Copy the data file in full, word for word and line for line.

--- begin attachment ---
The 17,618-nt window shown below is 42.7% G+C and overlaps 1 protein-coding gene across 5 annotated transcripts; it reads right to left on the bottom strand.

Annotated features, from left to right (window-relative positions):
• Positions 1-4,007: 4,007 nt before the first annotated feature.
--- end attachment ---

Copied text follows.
The 17,618-nt window shown below is 42.7% G+C and overlaps 1 protein-coding gene across 5 annotated transcripts; it reads right to left on the bottom strand.

Annotated features, from left to right (window-relative positions):
• Positions 1-4,007: 4,007 nt before the first annotated feature.